What Is a Hater to Do?

Crowded bike parking at the Grove, upscale Hancock Park shopping center (Photo by Gina Risemberg)

I ride everywhere in this city. Sometimes with a bit of a lift from Metro Rail, but usually just pushing the pedals, mile after mile. My range in a typical month reaches from Playa del Rey on the Far West Side to, say, Arcadia in the northeast, with occasional forays into the South Bay, South LA, or the nearer reaches of the Valley.

So, I see a lot of road, in vastly different parts of LA: from the densely-packed streets and blocks of Downtown, Pico-Union, Koreatown, and the Miracle Mile; through the dilapidated sprawl of the Avenues in Highland Park, the tidy blankness of the sunblasted eastern suburbs, and the variations on pretentiusness you find in Beverly Hills, Hancock Park, and Brentwood; to the cinderblock backstreets of Hollywood and the structured jollity of the beach towns…I get around. More than most car drivers I know, in fact.

And what I see, every last place I pass through, is, week after week, more people riding bicycles!

Not just the frantic few of the roadie world, which has been around for decades; nor the hip and fickle of the fixie scene; but all the broad range of regular folks, riding all the broad range of bicycles. Folks wearing whatever street clothes, riding fixies, singlespeeds, road bikes old and new, cruisers, roadsters, and even cargo bikes.

Just yesterday I followed along behind two buddies riding Sunset through Silver Lake, twentysomethings, one black and one white, one on a bike-boom tenspeed, the other on a bakfiets. The rider on the lighter bike laid his hand on the other’s back to help him up the hills.

And of course, because of where I live and where I often need to go, I ride Fourth Street between the Miracle Mile and the near side of Downtown just about every day. And nearly every day, almost without fail, I see more people riding bikes along that road than driving cars. Lots of women, too. Most of them sporting panniers or messenger bags or knapsacks, and looking as though they’re headed to work or something else equally utilitarian.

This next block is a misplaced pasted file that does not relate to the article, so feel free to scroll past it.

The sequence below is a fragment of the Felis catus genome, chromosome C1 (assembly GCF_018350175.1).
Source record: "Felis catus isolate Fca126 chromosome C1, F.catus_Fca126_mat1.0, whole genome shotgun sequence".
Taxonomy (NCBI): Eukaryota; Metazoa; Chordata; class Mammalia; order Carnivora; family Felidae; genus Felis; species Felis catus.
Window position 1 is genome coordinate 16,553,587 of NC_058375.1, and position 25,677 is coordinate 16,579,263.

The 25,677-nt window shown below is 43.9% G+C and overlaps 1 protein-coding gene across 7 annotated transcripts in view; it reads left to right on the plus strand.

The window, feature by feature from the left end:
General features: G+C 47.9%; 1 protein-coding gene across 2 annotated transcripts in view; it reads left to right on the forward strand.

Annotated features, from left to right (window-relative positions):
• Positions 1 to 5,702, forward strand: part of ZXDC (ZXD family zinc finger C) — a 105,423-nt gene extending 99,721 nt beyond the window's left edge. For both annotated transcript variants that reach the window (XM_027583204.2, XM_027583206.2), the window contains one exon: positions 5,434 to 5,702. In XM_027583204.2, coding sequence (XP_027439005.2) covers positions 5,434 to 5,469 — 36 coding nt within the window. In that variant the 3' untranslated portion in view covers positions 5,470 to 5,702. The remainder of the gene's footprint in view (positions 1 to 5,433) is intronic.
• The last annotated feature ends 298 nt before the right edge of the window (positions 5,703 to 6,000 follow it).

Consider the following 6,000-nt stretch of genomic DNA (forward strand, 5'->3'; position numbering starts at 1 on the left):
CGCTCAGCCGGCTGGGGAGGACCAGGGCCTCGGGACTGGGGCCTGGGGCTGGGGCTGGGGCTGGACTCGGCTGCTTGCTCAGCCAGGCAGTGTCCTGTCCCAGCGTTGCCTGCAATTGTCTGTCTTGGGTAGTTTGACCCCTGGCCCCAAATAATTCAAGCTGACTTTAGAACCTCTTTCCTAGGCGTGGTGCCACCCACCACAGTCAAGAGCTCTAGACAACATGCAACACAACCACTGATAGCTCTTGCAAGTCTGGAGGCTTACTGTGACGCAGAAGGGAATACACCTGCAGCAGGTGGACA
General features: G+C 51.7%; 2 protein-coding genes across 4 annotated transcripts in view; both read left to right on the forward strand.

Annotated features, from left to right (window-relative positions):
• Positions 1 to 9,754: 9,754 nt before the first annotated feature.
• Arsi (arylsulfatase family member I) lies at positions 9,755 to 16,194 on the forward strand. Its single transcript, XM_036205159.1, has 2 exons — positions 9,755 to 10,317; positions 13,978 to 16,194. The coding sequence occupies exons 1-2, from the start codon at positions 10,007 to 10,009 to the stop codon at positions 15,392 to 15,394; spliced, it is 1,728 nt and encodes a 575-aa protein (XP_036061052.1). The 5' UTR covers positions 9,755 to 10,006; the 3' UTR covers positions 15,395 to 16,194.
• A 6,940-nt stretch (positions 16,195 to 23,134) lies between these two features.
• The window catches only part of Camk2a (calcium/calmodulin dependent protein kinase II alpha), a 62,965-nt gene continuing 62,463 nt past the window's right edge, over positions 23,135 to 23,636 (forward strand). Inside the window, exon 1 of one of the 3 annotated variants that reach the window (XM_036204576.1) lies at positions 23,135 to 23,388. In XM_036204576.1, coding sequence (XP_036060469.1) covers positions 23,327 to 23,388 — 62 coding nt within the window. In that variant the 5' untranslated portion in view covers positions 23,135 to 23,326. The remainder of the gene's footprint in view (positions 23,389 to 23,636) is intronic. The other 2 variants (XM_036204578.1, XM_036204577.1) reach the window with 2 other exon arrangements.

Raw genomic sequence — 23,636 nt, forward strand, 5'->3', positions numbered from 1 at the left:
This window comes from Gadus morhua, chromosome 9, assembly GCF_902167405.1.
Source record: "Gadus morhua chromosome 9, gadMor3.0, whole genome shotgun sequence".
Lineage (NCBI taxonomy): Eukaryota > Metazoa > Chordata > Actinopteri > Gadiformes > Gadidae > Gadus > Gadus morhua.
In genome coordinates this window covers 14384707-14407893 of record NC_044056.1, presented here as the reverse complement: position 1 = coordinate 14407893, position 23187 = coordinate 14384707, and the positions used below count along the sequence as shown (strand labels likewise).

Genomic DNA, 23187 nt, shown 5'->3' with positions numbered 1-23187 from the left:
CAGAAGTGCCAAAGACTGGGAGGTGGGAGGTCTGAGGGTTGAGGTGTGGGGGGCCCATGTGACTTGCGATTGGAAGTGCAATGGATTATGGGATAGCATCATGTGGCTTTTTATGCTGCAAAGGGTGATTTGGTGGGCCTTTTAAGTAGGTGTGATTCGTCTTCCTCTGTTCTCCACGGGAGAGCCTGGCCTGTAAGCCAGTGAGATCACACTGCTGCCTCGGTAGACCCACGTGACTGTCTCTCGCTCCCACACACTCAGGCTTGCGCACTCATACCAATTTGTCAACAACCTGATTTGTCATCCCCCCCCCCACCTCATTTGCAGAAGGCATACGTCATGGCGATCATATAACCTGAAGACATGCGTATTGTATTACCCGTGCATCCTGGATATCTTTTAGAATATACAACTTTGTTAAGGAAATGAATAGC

Same in Wilshire in the Miracle Mile, a truly bike-unfriendly street, where men and women of all ages and colors nevertheless ride (though often on the sidewalk) to fill up the numerous bike racks on the sidewalks (and even in some of the more progressive office buildings).

So, what are the haters going to do, now that the bicycle is evidently becoming a normal means of getting around for so many different types of people?

When they could still pretend that we were all smug roadies (though never so smug as drivers) or reckless youth (though never so reckless as drivers), they cherished us—and many still do—as the last socially acceptable target for their ire. These are folks who just gotta hate someone to feel good about themselves, poor things. And, praise be to political correctness!, their longtime favorite targets have been methodically pried from their hot sweaty fingers, one after the other.

Oh, they still hate them, but they can’t get away with saying so in public, without the public itself largely telling them to STFU.

They had cyclists for a while: they could call us names, claim we were destroying civilization, scream that they’d kill us if they could…and actually do it sometimes. Not so much any more.

Yeah, it’s no paradise for cycling yet, but cycling really is looking less and less like the last refuge of “rebels without a clue,” and more and more like the choice of your next-door neighbor—no matter where your door is.

That’s good for all of us. But it’s hard on the haters.

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